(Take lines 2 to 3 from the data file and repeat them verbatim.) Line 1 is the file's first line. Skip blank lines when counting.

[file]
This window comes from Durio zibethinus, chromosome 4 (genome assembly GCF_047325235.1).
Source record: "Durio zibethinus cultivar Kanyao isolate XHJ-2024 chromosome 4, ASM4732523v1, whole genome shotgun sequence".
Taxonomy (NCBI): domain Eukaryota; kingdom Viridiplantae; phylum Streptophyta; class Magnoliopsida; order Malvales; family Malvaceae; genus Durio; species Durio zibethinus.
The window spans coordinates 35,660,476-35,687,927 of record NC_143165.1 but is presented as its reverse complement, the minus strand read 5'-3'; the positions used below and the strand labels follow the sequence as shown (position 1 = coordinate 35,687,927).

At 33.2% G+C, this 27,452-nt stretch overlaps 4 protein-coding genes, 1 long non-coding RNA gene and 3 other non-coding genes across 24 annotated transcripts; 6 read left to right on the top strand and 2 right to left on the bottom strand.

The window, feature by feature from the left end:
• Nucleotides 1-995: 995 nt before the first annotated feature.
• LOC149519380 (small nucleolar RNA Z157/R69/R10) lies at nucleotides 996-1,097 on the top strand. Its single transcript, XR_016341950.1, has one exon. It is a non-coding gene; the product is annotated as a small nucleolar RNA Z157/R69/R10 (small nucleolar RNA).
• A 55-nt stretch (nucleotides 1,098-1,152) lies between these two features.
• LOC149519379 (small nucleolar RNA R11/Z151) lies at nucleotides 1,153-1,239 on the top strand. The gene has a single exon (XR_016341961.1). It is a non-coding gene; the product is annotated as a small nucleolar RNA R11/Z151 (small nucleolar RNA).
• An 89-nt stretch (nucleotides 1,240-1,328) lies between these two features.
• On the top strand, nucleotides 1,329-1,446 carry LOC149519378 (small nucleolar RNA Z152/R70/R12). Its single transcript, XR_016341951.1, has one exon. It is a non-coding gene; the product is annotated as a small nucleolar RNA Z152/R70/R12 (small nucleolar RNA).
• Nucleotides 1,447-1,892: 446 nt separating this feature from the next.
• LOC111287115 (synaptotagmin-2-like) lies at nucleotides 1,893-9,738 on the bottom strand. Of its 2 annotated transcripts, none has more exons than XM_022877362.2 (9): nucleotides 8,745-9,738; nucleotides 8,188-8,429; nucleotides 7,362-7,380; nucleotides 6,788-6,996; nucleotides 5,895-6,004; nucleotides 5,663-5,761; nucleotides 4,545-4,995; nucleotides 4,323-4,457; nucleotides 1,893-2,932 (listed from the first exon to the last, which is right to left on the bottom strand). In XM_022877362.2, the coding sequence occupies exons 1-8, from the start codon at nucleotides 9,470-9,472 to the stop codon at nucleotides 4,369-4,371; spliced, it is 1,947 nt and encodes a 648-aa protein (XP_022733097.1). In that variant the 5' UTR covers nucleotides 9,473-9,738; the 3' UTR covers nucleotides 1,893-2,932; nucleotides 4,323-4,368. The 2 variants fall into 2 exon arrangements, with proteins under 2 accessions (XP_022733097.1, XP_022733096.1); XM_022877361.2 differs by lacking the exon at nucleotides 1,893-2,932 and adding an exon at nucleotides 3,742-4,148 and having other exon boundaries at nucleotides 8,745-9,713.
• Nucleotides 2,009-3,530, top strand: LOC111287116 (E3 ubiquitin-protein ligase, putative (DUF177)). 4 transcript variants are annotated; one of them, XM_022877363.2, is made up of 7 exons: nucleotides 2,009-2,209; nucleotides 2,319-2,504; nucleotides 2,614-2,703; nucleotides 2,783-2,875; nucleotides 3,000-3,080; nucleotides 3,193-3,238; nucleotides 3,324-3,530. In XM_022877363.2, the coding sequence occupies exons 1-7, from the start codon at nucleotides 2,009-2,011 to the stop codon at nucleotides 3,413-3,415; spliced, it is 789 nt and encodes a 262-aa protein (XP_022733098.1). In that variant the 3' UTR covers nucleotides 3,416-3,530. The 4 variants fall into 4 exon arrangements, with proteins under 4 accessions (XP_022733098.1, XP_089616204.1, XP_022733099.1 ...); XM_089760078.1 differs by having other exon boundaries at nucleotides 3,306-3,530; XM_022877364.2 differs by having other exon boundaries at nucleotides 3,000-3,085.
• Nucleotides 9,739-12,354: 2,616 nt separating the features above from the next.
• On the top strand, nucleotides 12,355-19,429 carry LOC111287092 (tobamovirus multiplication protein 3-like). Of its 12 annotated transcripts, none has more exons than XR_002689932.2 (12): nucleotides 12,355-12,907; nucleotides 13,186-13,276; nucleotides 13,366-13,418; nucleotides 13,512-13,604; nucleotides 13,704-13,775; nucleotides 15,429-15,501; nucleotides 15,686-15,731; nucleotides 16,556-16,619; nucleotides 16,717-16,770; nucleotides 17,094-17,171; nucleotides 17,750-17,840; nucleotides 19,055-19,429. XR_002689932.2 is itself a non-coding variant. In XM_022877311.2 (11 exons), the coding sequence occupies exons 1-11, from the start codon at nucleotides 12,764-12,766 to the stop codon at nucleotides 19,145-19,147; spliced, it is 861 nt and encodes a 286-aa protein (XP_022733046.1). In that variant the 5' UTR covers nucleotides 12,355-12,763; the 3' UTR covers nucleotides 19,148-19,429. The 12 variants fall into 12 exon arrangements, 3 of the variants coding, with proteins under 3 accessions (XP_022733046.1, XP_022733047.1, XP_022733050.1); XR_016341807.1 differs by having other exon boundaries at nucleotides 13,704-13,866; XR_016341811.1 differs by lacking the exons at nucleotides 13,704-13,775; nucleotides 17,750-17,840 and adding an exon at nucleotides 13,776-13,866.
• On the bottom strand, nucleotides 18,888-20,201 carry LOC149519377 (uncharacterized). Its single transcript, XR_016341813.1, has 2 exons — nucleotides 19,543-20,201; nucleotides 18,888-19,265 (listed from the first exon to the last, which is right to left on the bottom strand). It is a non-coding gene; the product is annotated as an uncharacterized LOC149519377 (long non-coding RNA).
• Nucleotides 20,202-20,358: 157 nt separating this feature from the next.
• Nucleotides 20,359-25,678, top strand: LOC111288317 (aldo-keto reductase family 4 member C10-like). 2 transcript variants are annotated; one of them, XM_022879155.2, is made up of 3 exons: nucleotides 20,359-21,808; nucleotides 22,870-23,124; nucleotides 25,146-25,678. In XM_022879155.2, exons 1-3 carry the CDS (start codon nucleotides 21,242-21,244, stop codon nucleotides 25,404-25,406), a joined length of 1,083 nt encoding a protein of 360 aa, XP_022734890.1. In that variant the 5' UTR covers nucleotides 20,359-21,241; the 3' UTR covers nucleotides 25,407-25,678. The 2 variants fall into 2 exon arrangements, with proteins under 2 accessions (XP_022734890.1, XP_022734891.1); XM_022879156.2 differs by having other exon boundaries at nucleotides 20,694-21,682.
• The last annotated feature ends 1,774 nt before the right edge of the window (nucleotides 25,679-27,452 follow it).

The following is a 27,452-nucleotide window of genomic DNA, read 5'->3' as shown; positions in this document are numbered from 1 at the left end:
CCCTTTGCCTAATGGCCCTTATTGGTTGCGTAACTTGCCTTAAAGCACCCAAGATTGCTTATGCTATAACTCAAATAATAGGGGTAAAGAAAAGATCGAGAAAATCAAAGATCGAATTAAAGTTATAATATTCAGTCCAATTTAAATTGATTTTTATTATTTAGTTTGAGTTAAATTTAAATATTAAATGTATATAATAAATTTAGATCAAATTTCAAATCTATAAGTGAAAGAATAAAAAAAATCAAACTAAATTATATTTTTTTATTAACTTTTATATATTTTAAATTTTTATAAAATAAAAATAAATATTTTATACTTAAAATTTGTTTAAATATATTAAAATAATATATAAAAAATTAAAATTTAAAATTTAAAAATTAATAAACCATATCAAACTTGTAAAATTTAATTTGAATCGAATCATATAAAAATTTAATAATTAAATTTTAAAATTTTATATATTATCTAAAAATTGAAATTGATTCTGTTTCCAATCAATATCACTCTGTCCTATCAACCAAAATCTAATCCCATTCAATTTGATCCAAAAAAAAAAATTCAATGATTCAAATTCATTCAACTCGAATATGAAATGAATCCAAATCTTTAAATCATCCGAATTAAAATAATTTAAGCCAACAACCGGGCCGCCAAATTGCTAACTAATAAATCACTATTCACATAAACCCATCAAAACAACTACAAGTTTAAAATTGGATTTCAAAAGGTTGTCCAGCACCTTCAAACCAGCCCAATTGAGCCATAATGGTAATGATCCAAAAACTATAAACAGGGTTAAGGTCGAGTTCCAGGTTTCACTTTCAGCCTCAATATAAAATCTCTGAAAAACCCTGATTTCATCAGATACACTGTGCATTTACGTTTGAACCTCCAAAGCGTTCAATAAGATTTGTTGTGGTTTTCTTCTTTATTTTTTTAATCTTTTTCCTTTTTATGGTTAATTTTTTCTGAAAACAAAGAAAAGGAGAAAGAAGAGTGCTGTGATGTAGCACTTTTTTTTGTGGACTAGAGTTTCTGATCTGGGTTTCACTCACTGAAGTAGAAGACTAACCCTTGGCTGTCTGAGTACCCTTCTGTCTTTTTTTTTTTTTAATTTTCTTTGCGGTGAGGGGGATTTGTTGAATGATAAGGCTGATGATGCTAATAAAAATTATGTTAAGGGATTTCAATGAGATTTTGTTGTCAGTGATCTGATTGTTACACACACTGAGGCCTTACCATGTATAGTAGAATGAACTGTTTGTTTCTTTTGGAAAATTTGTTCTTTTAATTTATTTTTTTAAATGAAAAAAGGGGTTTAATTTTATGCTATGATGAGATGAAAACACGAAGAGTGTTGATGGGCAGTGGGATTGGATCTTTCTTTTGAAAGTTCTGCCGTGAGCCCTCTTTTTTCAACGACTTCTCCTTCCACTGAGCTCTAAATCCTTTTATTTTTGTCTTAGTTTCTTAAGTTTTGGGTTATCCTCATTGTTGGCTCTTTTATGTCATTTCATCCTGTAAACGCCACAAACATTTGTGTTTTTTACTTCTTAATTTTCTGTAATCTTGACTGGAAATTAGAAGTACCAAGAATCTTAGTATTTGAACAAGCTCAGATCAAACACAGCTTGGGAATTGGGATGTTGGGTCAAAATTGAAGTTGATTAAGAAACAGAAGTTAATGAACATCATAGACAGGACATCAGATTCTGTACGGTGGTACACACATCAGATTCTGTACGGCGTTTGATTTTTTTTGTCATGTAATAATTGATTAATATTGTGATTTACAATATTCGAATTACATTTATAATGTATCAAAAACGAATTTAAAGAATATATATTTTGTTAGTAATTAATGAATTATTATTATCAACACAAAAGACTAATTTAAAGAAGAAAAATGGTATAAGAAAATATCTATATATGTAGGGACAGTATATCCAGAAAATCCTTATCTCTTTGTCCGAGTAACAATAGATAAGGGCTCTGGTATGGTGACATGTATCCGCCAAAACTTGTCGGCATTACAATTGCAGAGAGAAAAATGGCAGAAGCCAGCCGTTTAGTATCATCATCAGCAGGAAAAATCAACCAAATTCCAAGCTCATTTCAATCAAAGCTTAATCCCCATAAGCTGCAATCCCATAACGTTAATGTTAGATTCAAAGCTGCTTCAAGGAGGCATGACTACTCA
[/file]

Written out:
Source record: "Durio zibethinus cultivar Kanyao isolate XHJ-2024 chromosome 4, ASM4732523v1, whole genome shotgun sequence".
Taxonomy (NCBI): domain Eukaryota; kingdom Viridiplantae; phylum Streptophyta; class Magnoliopsida; order Malvales; family Malvaceae; genus Durio; species Durio zibethinus.